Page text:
For the HD, reviewers pointed out that the camera doesn’t have pan or tilt capabilities and that it records all the time. So you may want to check for network data caps for your internet service before picking one up. Getting the HD will save you about $50 at current prices.
PC Mag – 4.5 (Pro)
PC Mag had the same positives of everybody else, the simple setup and clear pictures. But, they didn’t like the lack of local storage and high cloud storage costs. The Dropcam Pro wins the Editor’s Choice award for the best camera in the category, despite those cons.
TechHive – 4.5
Link: TechHive – 10/10/2013
An easy setup gets even easier with Bluetooth Low Energy support from a compatible smart phone. Now, you can set the camera up without extra network cables. The image quality enhancements over the Dropcam HD (now just Dropcam) are not enough to warrant the extra $50 by itself. But you do also get 8x zoom rather than 4x out of the new enhanced zoom feature. In the end though, the extra $50 wasn’t worth it for this reviewer.
Tom’s Guide – 4
Link: Tom’s Guide – 4/10/2015
The Dropcam Pro is a solid camera offering crisp HD images and impressive night vision. It also offers zoom options and 2-way audio. The Pro surpasses the HD with a glass lens and an upgraded camera sensor that captures clearer pictures and picks up motion more effectively.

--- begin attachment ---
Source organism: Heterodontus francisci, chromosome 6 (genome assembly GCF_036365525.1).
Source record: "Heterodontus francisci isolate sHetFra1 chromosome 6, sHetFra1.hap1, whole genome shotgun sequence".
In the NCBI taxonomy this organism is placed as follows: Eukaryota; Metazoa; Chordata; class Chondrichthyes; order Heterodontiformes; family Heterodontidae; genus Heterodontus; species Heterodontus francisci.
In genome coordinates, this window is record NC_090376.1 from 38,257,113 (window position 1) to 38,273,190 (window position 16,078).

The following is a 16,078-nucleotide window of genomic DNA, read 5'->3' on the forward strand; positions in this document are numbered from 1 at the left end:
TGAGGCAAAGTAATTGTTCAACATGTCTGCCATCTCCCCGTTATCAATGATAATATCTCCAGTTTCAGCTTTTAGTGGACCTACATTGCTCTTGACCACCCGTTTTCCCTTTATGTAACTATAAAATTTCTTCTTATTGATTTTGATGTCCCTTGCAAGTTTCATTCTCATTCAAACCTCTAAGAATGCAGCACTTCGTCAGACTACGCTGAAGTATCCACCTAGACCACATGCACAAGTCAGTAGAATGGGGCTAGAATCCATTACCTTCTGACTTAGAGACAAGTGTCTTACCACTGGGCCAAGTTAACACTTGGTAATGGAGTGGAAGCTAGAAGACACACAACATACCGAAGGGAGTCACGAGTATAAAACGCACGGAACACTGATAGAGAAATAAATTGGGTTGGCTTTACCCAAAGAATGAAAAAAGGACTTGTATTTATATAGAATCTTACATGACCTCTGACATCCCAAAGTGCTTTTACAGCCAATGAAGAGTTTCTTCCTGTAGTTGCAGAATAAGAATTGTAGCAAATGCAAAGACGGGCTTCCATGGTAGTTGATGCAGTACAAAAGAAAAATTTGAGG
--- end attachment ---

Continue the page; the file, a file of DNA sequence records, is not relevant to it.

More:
Flir FX Reviews
The FLIR FX (site) is a new entrant into the home surveillance camera market. But, it’s not fair to just call it a home surveillance camera since it can serve as an action camera a la GoPro or as a dash camera. You just have to pick up the extra housings.
Which, by the way, include a housing for outdoor camera use.
The action camera angle also ensures that the FLIR FX can run on battery power too. But if you like, you can also plug it in to extend its life, unlike the Netgear Arlo. Yet another nice side effect is that video storage can be to the microSD card, easily downloadable to your PC without paying for a cloud service, if you so choose.
The FLIR FX offers 1080 resolution with Rapid Recap and alerting zones, essentially top of the line features for similar cameras. You can read more about the RapidRecap feature here.
The bottom line is:
It will make reviewing your footage a much quicker process.
Digital Trends – 3.5
Link: Digital Trends – 6/2/2015
Right off the bat, the FLIR FX jazzes things up with its detachable action cam credentials. You can detach it and take it on an ATV or bike ride in a snap. And, the footage review is fast and innovative with the RapidRecap feature.
iSmartAlarm iCamera Keep Reviews